(WARNING: Salty language ahead. Do not continue reading if you plan to complain about the choice of words used in this post – they were chosen with great care to evoke a very specific meaning. Originally published by The Manager on LinkedIn.)
Nobody likes a know-it-all. Nobody.
I’m not talking about the know-it-alls who actually don’t know anything, but cannot help themselves from thinking they have all the answers. (I believe we can all agree that there is no place in a successful enterprise for these folks.) No, I’m writing today about those intelligent, long-time employees who actually do know everything. The true experts in your business.
I’m going to overgeneralize here, but these experts basically come in two flavors: the Wise Mentor-Experts and the OMG-Will-You-Please-Just-Shut-Your-Fucking-Mouth Assholes. The lesson I’m going for in this post (if it’s not too obvious already) is to help you become the expert without becoming the asshole… and this is not going to be an easy task for some of you.
But Steve, I do have all the answers…
I understand that it’s tough living with such greatness and having such wisdom. I understand that there are times when you look around your office and you just want to scream at the top of your lungs because you work with such complete imbeciles. I understand that for every issue presented, you have an instant solution that’s just dying to be heard.
Believe me; I understand: I am a recovering know-it-all.
If your workday seems a little ass-backwards – in that the more you know about a subject, the less your coworkers want your advice or assistance – then you are probably more of an asshole and less of an expert to others. The question you should be asking is “how can I use this great intellect and tremendous store of knowledge for good instead of evil?”
I want you to meet Fred (not his real name; though he is a real person). Fred is a high-IQ, high-energy “doer” with whom I worked closely for more than a couple of years. I liked Fred. I liked working with Fred. I even liked having a beer with Fred every now and then. I, however, was in the minority. To the best of my knowledge, everyone else at work despised Fred. It didn’t matter if they were coworkers, subordinates or superiors: the consensus was that Fred was an OMG-Will-You-Please-Just-Shut-Your-Fucking-Mouth Asshole.
I saw him as more of an asset than an asshole; but perhaps that’s because I am a former asshole. (Some of those who know me might argue the “former” part of that sentence.)
Fred could accomplish anything you needed. He was sharp as a tack, and could often think of solutions that were so off-the-wall that you questioned how in the world he ever made those connections. Fred’s problem wasn’t substance, it was style. The only thing that kept Fred from being the go-to expert was his rough, “fuck you” arrogance in how he delivered his solutions to the idiots around him.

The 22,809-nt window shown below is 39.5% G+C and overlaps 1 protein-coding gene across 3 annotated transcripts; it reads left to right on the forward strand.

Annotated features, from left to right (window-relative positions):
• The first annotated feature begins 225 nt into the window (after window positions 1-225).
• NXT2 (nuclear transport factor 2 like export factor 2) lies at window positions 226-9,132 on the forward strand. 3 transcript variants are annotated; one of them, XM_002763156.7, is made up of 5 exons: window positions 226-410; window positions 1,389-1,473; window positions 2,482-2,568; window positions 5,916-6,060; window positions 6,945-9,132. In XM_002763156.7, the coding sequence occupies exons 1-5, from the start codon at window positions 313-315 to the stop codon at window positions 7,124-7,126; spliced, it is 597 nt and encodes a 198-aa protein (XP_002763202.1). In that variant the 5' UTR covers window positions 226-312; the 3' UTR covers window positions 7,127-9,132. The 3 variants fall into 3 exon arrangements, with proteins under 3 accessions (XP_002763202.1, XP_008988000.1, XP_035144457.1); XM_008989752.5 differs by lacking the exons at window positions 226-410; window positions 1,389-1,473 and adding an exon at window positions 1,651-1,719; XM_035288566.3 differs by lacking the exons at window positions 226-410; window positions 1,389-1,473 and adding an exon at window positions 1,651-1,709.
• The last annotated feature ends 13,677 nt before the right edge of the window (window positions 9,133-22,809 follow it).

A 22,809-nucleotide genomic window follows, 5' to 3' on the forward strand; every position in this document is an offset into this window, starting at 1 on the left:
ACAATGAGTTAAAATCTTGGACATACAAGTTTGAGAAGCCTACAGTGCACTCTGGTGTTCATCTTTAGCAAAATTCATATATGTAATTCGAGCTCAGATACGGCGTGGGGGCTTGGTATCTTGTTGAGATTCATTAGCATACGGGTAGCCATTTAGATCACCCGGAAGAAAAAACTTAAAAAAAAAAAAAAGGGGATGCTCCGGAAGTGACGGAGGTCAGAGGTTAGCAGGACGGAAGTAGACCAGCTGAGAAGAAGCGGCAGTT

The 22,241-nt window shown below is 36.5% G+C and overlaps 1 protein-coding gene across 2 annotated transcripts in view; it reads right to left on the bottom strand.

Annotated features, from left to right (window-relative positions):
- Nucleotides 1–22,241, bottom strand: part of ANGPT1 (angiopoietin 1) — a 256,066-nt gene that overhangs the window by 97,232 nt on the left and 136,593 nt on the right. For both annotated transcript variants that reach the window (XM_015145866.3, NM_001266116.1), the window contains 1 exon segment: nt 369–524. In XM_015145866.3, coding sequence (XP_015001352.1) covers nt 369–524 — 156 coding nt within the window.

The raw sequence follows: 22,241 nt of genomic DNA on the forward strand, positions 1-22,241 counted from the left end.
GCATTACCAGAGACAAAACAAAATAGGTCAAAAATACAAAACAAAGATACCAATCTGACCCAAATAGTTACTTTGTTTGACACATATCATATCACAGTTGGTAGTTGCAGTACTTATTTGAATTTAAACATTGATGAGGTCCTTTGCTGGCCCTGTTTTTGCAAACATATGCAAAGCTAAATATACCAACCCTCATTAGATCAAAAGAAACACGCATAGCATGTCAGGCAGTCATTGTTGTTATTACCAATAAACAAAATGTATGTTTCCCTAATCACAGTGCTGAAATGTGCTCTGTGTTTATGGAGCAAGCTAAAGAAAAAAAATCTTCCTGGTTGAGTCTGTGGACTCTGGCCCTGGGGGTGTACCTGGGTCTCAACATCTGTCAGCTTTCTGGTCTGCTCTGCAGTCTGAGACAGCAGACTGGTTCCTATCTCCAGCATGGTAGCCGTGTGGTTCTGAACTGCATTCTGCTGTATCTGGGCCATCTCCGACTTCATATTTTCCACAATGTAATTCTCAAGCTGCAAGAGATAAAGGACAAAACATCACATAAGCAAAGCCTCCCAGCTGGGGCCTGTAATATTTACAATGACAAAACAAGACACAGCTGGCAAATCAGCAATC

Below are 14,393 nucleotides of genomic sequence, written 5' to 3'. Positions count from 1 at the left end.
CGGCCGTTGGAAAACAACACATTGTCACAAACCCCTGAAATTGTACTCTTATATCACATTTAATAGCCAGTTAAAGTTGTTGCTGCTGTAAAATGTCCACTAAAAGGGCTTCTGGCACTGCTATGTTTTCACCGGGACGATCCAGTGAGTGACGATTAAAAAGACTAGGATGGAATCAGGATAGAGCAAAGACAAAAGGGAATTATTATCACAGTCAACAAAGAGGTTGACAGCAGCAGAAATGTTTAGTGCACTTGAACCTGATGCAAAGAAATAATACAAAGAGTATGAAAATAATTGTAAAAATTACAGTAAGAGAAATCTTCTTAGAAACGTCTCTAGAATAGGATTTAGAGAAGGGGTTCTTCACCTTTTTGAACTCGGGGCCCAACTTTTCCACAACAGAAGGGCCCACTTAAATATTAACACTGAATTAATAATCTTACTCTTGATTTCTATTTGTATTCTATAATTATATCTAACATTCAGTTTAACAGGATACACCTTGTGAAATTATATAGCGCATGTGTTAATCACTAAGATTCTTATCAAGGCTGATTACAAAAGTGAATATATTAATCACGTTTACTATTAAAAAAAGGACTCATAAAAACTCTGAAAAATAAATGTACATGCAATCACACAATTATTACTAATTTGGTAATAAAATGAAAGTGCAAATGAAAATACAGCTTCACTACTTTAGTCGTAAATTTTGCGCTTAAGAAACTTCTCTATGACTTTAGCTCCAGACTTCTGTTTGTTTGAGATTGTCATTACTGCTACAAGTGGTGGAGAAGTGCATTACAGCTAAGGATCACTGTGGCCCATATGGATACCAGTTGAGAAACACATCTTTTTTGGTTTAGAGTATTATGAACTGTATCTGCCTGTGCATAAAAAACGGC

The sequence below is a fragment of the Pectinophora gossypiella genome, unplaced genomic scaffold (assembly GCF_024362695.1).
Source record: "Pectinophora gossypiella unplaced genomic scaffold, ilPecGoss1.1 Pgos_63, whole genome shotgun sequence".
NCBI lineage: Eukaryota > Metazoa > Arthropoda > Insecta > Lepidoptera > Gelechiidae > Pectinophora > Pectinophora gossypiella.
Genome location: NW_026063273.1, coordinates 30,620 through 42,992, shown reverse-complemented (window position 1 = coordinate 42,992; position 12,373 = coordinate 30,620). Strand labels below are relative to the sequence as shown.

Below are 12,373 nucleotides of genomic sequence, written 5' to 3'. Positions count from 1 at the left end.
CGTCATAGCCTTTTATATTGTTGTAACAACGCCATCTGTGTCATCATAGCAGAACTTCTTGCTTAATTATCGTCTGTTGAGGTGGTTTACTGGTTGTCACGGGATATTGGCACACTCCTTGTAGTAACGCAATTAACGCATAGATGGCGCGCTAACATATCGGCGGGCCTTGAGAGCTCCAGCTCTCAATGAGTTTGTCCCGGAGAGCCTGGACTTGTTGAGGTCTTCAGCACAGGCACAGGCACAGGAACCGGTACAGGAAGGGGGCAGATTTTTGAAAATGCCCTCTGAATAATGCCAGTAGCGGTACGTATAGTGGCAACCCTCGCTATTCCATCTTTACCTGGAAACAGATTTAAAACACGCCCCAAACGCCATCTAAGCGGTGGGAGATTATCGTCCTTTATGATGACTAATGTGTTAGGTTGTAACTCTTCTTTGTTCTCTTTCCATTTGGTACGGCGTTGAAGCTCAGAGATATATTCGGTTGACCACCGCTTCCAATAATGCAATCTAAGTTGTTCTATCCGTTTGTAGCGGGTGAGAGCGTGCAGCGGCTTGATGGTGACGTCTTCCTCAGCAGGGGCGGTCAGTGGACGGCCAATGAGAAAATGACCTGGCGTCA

What amazed me the most about Fred was how amazed he was that everyone else wasn’t as smart as him. It seems counterintuitive that the smarter you are the less aware you are of how everyone is different – all bringing different skills, backgrounds and brains to a project – but that has certainly been the case with nearly every truly high-IQ individual with whom I’ve worked. They all seem to start their careers with a blind spot to others’ abilities and the unique contributions that each team member can deliver. Only a handful become the Wise Mentor-Expert; most turn into old, crotchety, friendless farts.
Fred will someday be a friendless fart. Right now, he’s just friendless…
Friendless Fred, as I’ll call him for the rest of this post, is friendless because he is always right. It’s annoying, because he is annoying. He lacks the social skills to understand that not everyone gives a shit. Not everyone shares his passion for greatness. Not everyone cares if something is perfect or if it’s just good enough.
Most of the people you will ever work with – in fact, the overwhelming majority – will be folks who believe that good enough is good enough. The frustrating part for the experts is that these people are mostly right. Good enough, in most cases, is actually good enough. (Thus the moniker “good enough.”) There is a price for perfection that is too low when we’re talking about space travel and too high when we’re talking about collecting garbage on the side of the highway. Friendless Fred still cannot get over the fact that some things are good enough.
When we worked together, Friendless Fred would spend twelve hours at an office where everyone else spent seven and a half. He was a tireless worker, which was mostly good; but also an unrelenting perfectionist, which was mostly bad. I once watched him spend over four hours designing a spreadsheet that my boss spent five minutes reviewing and then deleting. The information was too much for my boss’ feeble mind to handle and Friendless Fred basically wasted four hours that could have been spent elsewhere.